Posted: Wed 16th Feb 2022

Survey highlights reality of low morale amongst North Wales Police officers

News and Info from Deeside, Flintshire, North Wales
This article is old - Published: Wednesday, Feb 16th, 2022


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85 per cent of respondents in a recent survey described morale within North Wales Police as low, whilst 10 per cent said they had an intention to leave the force within the next two years.

The results have been revealed as part of a study carried out by the Police Federation of England and Wales (PFEW) into satisfaction with pay and morale amongst officers.

446 responses were received from North Wales Police, representing a response rate of around 28 per cent.

The survey has illustrated the increasing dissatisfaction with remuneration in policing, with 81 per cent of North Wales Police officers reporting that they are dissatisfied with their pay. This is up from 64 per in 2020.

Additionally, 74 per cent feel that they are financially worse off than they were five years ago, and 12 per cent are concerned that they do not have sufficient funds to last from one month to the next.

Other findings highlight low morale within North Wales Police with 94 per cent saying they are not paid fairly for the stresses and strains of the job, and 88 per cent do not feel fairly paid for the hazards that officers face.

66 per cent of respondents from North Wales Police said that they would not recommend joining the police to others whilst 95 per cent said they do not feel respected by the government.

10 per cent of North Wales Police officers confirmed that they intend to leave the force within the next two years, with reasons including the impact on family life (58 per cent), morale (85 per cent) and the impact of the job on their psychological health and well being (83 per cent)

The survey also evidences a growing crisis in the wellbeing and mental health of those who head towards danger. 63 per cent of respondents from North Wales declared that they are suffering from low morale, this is higher than the national average; and 85 per cent feel that the morale of the Force is low – an increase from 53 per cent in 2020.

Reasons cited for low morale include pay (87 per cent), workload and responsibilities (64 per cent), work life balance (54 per cent) and the covid-19 pandemic (74 per cent).

Mark Jones, General Secretary of the North Wales Police Federation said there is “quite evidently a growing crisis in the wellbeing and mental health of those who head towards danger and a defined link between these issues and the diminishing pay packet.”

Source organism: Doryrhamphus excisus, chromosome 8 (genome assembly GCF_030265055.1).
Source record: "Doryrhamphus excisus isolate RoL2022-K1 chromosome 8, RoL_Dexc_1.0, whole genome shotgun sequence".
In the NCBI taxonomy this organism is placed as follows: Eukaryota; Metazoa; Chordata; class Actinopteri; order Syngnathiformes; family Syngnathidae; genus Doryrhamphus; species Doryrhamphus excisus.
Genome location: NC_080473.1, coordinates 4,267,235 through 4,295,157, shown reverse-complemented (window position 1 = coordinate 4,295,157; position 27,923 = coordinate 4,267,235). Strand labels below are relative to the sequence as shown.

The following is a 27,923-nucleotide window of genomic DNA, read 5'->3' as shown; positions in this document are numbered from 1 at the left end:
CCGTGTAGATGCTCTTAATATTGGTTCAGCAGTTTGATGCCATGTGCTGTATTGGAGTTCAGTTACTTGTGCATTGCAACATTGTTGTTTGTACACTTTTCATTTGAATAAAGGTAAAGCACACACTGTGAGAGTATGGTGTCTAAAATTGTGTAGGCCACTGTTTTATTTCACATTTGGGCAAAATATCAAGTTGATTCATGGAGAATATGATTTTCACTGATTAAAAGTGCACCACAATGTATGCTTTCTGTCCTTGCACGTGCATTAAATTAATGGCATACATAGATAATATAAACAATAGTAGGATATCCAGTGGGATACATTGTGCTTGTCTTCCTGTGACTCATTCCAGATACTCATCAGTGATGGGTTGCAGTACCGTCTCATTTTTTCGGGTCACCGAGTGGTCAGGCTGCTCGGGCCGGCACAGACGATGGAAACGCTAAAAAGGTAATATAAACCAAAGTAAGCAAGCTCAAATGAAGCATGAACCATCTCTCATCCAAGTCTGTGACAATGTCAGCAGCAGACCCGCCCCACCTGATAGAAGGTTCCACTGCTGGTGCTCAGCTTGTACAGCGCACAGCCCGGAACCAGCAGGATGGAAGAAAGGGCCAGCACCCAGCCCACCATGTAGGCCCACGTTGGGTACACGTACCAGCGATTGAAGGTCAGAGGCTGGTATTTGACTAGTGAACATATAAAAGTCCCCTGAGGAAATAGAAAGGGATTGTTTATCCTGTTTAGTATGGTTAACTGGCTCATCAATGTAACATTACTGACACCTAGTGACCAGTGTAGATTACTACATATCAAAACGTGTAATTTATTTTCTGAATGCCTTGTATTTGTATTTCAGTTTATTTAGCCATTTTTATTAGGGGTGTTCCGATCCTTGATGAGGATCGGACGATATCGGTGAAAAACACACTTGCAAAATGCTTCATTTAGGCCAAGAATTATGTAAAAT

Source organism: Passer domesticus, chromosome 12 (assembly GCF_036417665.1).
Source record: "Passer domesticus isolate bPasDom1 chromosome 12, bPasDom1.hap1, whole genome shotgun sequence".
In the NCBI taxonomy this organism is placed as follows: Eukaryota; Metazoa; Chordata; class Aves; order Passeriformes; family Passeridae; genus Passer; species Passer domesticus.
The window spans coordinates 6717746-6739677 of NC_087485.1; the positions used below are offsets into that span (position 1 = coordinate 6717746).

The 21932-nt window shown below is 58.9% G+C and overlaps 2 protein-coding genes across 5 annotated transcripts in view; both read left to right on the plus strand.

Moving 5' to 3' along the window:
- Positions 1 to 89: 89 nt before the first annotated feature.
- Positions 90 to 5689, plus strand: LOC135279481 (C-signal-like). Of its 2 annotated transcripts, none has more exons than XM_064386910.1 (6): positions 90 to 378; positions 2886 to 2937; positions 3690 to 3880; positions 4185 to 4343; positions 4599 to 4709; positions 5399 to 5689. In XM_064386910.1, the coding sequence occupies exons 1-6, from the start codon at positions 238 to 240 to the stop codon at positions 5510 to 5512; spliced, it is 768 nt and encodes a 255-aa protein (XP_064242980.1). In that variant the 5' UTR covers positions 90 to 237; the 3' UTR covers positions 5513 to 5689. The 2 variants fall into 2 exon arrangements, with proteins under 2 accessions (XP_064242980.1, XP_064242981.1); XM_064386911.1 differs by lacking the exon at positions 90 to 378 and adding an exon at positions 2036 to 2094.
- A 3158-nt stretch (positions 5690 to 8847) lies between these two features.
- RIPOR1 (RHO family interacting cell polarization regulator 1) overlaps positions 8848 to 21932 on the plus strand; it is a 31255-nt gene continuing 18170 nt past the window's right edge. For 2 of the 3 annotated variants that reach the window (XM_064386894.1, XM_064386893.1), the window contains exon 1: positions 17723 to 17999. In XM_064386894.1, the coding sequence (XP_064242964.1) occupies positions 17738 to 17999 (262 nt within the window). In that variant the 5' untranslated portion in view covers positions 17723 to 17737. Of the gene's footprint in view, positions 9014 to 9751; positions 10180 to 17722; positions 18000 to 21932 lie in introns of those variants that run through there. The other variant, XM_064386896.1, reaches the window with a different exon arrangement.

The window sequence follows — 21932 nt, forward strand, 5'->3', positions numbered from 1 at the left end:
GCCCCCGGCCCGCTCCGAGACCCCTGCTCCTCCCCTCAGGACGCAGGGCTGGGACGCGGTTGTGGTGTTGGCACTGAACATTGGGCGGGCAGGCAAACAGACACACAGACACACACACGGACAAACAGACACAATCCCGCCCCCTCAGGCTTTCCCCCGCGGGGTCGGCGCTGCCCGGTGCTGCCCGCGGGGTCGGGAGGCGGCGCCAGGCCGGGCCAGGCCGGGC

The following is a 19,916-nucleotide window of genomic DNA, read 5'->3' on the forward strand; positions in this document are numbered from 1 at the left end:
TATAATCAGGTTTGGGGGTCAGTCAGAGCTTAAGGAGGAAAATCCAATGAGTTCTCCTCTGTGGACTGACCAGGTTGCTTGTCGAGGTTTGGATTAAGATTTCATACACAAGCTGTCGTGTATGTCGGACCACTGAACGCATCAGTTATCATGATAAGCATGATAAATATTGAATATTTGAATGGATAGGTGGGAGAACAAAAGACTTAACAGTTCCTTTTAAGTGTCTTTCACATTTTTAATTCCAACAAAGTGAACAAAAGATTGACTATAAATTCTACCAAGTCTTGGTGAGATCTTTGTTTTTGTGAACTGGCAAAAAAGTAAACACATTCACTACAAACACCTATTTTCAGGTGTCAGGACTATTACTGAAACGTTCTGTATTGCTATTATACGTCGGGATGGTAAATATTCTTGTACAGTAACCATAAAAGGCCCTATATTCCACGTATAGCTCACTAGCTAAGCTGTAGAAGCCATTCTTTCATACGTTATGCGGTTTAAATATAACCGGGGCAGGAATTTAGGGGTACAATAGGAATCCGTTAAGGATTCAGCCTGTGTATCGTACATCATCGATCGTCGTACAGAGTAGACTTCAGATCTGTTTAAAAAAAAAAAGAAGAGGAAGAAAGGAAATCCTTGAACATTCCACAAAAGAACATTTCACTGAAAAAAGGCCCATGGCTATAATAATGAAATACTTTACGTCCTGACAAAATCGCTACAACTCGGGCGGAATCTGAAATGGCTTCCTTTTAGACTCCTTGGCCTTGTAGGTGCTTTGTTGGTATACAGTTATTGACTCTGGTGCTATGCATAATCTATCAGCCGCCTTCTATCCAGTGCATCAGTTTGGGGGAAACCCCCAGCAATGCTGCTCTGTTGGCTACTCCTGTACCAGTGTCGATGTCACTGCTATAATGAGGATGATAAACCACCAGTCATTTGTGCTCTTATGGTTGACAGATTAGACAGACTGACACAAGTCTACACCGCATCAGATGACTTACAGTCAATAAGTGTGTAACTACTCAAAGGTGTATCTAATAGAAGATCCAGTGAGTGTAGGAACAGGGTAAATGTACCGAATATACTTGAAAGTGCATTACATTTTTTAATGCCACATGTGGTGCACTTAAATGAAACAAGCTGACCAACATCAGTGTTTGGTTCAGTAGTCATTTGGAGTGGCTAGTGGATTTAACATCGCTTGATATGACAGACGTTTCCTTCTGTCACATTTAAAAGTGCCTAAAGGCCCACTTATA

Mr Jones said: “Police officers are realistic professionals who fully understand the public purse is not a bottomless pit. But the sheer unfairness of being snubbed for a deserved pay rise, added to rising inflation, the effects of austerity cuts and the pandemic, plus of course the forthcoming impact of the National Insurance increase, will not be forgotten by our 130,000 plus members across England and Wales.

“The entire service is underfunded, and police officers have been totally undervalued by this government, and therefore the relationship between those responsible for the public purse and those who serve the public has been damaged almost beyond repair.

“The Government has lost the trust of colleagues, and its wilfully negligent attitude towards pay and funding has been devastating to morale and could impact on the service’s capability for decades to come.

“There can be little doubt police officers more than stepped up during the pandemic, when they faced rising levels of assaults and almost unenforceable legislation. The Government then saw fit to ‘reward’ colleagues with a zero per cent pay increase, utilising an inherently unfair pay review process which ignored detailed PFEW representations and was biased against rank-and-file officers.

“People are our biggest and most valuable asset, and those in power need to realise if they continue to take police officers for granted the service will become less and less attractive as a worthwhile career.

“It is unprecedented so many of our members want to resign before they have completed their full service, and for the future of policing this crisis needs to be urgently addressed through better pay and a new focus on the wellbeing of colleagues.”

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